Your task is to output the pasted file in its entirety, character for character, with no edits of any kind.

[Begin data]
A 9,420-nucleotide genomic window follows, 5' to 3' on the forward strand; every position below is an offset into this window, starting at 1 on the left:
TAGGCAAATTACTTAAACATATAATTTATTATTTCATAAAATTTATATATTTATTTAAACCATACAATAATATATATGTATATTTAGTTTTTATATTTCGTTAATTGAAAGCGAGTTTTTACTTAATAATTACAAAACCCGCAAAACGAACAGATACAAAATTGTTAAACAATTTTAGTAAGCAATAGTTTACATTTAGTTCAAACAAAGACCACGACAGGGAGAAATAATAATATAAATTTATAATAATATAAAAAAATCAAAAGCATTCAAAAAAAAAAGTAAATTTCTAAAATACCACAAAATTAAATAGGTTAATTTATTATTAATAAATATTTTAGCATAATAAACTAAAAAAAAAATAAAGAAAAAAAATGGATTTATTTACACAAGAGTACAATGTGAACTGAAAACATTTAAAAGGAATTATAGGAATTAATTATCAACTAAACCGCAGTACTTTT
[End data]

A 9,420-nucleotide genomic window follows, 5' to 3' on the forward strand; every position below is an offset into this window, starting at 1 on the left:
TAGGCAAATTACTTAAACATATAATTTATTATTTCATAAAATTTATATATTTATTTAAACCATACAATAATATATATGTATATTTAGTTTTTATATTTCGTTAATTGAAAGCGAGTTTTTACTTAATAATTACAAAACCCGCAAAACGAACAGATACAAAATTGTTAAACAATTTTAGTAAGCAATAGTTTACATTTAGTTCAAACAAAGACCACGACAGGGAGAAATAATAATATAAATTTATAATAATATAAAAAAATCAAAAGCATTCAAAAAAAAAAGTAAATTTCTAAAATACCACAAAATTAAATAGGTTAATTTATTATTAATAAATATTTTAGCATAATAAACTAAAAAAAAAATAAAGAAAAAAAATGGATTTATTTACACAAGAGTACAATGTGAACTGAAAACATTTAAAAGGAATTATAGGAATTAATTATCAACTAAACCGCAGTACTTTT